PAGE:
Col (ret) Suellyn Novak has always been known for her tenacity. It will be a trait that is sorely missed as she steps down, for a good reason, from her position on December 31 as the president and executive director of the Alaska Veterans Museum (AVM).
Under her leadership, AVM won numerous awards like the Seymour Award (2014) for best community organization and the Dena’ina Award (2015) for the best non-profit team organization in Anchorage. AVM has also been featured in five magazine articles and contributed to the recent “Deadliest Catch: A Hillstrand 4th of July” holiday special on the Discovery Channel.
Novak argues that “the military built this state,” pointing out that many bridges, roads, and communication systems were built by the military.
She worked tirelessly to bring new displays to highlight the history of the state and to collect oral stories from Alaskan veterans with single-minded determination.
This single-mindedness has been apparent since a day in 3rd grade in Greenville, Pennsylvania. Her teacher asked the class to draw a picture of what they wanted to be when they grew up. Without hesitating, Novak drew a sketch, explaining with striking clarity that she wanted to become a “full colonel squadron commander in the Air Force, serving in Alaska.”
She maintained that vision as she grew older, even though her mother did not want her to join the Air Force. Her father embraced her vision, saying, “Let Scooter live her dream.”
When “Scooter” arrived at Grove City College to be the first woman to commission through the Reserve Officer Training Corps (ROTC) there, she encountered resistance. One of Novak’s professors went so far as to say, “You don’t belong in my Air Force” because she was a woman.
“There was a lot of bias and prejudice [against women commissioning into the Air Force]. Women who joined the military were looked at in a not-so-positive light and a lot of the men when I first joined in 1971 sure didn’t want to be commanded by a woman…that glass ceiling was most assuredly in place and alive and well!” she added while laughing in retrospect.
With perseverance, and with no small amount of persistence, she defied the odds and commissioned with the Air Force May 19, 1973, after graduation. She remembers every detail about that day.
Throughout her career, she fought those who blocked her from advancing because of her gender and earned the rank of Colonel.
However, she still had not achieved the other half of the dream she conveyed in her 3rd grade drawing; she was not serving in Alaska. She had been intrigued as a child about the north from reading Jack London and from hearing about Alaska from big game hunter Wally Taber.
“I’d been petitioning the Air Force for years to be stationed in Alaska and it never worked out. For twenty years I kept putting ‘Alaska, Alaska, Alaska’ but never got it. And then, after my late husband died, I think they must have felt sorry for me because they finally granted me that wish.”
Arriving in Alaska in 1993 was a memorable experience. It was Iditarod Saturday and when she saw Alaska for the first time, she couldn’t help but gawk at the beauty of the place. While driving away from the airport, a friend told her, “I’ve seen her [Alaska] grab people fast and I’ve seen her grab people hard but never that fast or that hard!”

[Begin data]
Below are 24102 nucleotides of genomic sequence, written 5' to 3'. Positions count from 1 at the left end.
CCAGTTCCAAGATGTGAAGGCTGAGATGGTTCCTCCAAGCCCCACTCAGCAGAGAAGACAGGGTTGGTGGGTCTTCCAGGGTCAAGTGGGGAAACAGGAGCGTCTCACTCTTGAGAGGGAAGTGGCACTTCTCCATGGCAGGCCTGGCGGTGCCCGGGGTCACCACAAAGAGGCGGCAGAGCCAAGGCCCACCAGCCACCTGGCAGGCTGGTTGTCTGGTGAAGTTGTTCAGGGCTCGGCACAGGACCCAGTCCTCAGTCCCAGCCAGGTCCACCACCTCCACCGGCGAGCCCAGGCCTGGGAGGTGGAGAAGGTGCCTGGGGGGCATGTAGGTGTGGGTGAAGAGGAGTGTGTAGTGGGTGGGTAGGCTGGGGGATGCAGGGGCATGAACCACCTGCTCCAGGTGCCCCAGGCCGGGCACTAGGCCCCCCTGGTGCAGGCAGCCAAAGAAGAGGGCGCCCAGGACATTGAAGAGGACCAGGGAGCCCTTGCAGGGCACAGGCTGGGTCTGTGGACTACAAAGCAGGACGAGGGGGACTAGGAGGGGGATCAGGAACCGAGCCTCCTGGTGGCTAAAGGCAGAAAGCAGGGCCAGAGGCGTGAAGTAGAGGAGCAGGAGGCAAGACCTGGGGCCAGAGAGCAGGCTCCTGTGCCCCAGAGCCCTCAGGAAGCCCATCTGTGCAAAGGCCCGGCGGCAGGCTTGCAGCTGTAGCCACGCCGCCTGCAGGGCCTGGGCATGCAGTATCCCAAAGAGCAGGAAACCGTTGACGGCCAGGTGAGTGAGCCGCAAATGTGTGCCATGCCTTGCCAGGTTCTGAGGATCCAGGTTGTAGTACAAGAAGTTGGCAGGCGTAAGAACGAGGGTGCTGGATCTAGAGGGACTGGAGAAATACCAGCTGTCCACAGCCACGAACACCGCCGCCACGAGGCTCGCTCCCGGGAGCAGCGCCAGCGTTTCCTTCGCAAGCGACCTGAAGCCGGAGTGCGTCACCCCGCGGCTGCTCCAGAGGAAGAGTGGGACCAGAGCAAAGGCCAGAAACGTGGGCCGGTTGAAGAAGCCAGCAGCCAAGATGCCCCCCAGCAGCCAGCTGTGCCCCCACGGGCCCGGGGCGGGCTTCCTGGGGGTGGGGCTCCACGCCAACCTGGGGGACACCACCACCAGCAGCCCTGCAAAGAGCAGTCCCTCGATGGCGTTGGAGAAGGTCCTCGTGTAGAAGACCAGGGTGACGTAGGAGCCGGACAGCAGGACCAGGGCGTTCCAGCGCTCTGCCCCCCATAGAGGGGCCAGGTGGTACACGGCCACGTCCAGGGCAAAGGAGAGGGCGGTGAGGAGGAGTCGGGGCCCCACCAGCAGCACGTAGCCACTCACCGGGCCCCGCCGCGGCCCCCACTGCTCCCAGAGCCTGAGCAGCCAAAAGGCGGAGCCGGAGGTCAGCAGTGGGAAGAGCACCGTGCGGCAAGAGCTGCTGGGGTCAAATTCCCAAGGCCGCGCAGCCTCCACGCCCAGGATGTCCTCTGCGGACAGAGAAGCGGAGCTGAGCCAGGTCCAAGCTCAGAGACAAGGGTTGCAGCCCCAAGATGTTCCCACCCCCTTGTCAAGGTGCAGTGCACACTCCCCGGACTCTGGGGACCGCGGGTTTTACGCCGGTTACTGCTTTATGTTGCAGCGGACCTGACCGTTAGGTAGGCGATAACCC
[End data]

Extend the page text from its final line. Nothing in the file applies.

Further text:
In 2003, after a distinguished career, in which she served in South Korea and Turkey and as a Medical Squadron Commander at two Air Force bases, she retired. “The most emotional day of my life was two-fold,” she explained. “One was making Colonel because that was the fulfillment of the dream and the other was my heart breaking when I retired.”
She drove an RV around the country for a year after retirement, enjoying the freedom and the change of view. But, she needed a goal, something to pursue and something to overcome.
She became involved with the Alaska Veterans Museum after receiving a flier and attending an event. She initially rejected the offer to take responsibility of recruitment and public relations. But she found herself taking on that role in a few years as she worked with AVM’s team to develop the museum.
Novak recently made the difficult decision to resign from her role with the AVM. The reason came about during a fishing trip with her fishing partner of 11 years. They met while singing in their home church choir.
There seemed few surprises left in their relationship, until he proposed to her in his boat on the waters of the lake.
She says, “I was so shocked, I was a fish out of water! I’m just sitting there and nothing is coming out and he says, ‘Breath!’”
Laughing, she continued, “He’s the right guy. I never thought I would find a second soulmate in my life. I’ve been a widow for twenty-five years and my second shot came along and I’m not going to turn it down!”
After marrying on September 24, the newlyweds intend to live 8 months of the year in Pennsylvania and spend the summers in Alaska.
What new adventures lie ahead for Novak? Some rest for starters. After 46.5 years of working, she says it is time to relax. Then, she wants to explore her genealogy, continue her stamp collection she has been working on since 1962, update her scrapbooks, work on her railroad models, and fish in as many states as possible.
Wherever she goes, Novak can rest assured knowing that she achieved the clear dream she scribbled on a piece of paper in 3rd grade. She continues adding to the drawing every day with each new undertaking and challenge.
Jamin Goecker is visiting family and making friends in Alaska before commissioning with the military. He holds a graduate degree in International Affairs from Texas A&M University. When not hiking, fishing or working out, he is editing his manuscript for a novel. To reach Jamin, email firstname.lastname@example.org.